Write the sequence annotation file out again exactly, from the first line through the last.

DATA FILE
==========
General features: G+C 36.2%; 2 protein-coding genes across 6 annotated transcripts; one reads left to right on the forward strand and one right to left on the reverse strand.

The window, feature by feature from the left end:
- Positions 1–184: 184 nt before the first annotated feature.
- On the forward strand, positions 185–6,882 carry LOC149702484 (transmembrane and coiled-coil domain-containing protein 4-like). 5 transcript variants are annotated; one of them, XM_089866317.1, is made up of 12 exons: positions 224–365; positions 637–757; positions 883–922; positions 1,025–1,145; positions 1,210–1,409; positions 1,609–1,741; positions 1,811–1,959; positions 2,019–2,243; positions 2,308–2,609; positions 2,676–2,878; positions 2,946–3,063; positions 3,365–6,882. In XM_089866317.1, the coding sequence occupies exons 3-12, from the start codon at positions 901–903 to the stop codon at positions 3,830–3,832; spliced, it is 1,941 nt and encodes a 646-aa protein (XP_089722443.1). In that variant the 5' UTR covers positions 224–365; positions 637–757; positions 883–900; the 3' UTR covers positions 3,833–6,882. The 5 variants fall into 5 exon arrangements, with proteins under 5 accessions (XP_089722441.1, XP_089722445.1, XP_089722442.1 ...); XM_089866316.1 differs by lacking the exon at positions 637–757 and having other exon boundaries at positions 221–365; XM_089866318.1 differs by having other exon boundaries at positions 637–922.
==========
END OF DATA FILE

General features: G+C 36.2%; 2 protein-coding genes across 6 annotated transcripts; one reads left to right on the forward strand and one right to left on the reverse strand.

The window, feature by feature from the left end:
- Positions 1–184: 184 nt before the first annotated feature.
- On the forward strand, positions 185–6,882 carry LOC149702484 (transmembrane and coiled-coil domain-containing protein 4-like). 5 transcript variants are annotated; one of them, XM_089866317.1, is made up of 12 exons: positions 224–365; positions 637–757; positions 883–922; positions 1,025–1,145; positions 1,210–1,409; positions 1,609–1,741; positions 1,811–1,959; positions 2,019–2,243; positions 2,308–2,609; positions 2,676–2,878; positions 2,946–3,063; positions 3,365–6,882. In XM_089866317.1, the coding sequence occupies exons 3-12, from the start codon at positions 901–903 to the stop codon at positions 3,830–3,832; spliced, it is 1,941 nt and encodes a 646-aa protein (XP_089722443.1). In that variant the 5' UTR covers positions 224–365; positions 637–757; positions 883–900; the 3' UTR covers positions 3,833–6,882. The 5 variants fall into 5 exon arrangements, with proteins under 5 accessions (XP_089722441.1, XP_089722445.1, XP_089722442.1 ...); XM_089866316.1 differs by lacking the exon at positions 637–757 and having other exon boundaries at positions 221–365; XM_089866318.1 differs by having other exon boundaries at positions 637–922.